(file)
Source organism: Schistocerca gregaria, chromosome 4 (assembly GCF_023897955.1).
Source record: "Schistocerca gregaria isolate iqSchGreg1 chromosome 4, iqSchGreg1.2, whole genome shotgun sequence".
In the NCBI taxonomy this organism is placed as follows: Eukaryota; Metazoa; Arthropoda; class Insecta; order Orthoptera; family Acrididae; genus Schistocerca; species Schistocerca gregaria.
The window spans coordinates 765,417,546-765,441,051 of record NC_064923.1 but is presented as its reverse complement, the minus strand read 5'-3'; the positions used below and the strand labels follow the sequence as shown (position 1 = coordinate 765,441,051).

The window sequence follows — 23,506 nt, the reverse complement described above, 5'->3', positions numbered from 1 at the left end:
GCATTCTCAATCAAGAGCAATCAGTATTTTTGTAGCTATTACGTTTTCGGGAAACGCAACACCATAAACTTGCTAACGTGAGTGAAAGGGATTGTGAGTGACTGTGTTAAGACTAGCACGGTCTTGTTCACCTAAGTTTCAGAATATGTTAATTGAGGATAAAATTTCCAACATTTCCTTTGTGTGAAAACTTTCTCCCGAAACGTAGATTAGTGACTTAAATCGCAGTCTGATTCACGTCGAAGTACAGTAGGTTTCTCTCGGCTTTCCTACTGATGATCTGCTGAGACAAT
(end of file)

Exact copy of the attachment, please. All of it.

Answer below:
Source organism: Schistocerca gregaria, chromosome 4 (assembly GCF_023897955.1).
Source record: "Schistocerca gregaria isolate iqSchGreg1 chromosome 4, iqSchGreg1.2, whole genome shotgun sequence".
In the NCBI taxonomy this organism is placed as follows: Eukaryota; Metazoa; Arthropoda; class Insecta; order Orthoptera; family Acrididae; genus Schistocerca; species Schistocerca gregaria.
The window spans coordinates 765,417,546-765,441,051 of record NC_064923.1 but is presented as its reverse complement, the minus strand read 5'-3'; the positions used below and the strand labels follow the sequence as shown (position 1 = coordinate 765,441,051).

The window sequence follows — 23,506 nt, the reverse complement described above, 5'->3', positions numbered from 1 at the left end:
GCATTCTCAATCAAGAGCAATCAGTATTTTTGTAGCTATTACGTTTTCGGGAAACGCAACACCATAAACTTGCTAACGTGAGTGAAAGGGATTGTGAGTGACTGTGTTAAGACTAGCACGGTCTTGTTCACCTAAGTTTCAGAATATGTTAATTGAGGATAAAATTTCCAACATTTCCTTTGTGTGAAAACTTTCTCCCGAAACGTAGATTAGTGACTTAAATCGCAGTCTGATTCACGTCGAAGTACAGTAGGTTTCTCTCGGCTTTCCTACTGATGATCTGCTGAGACAAT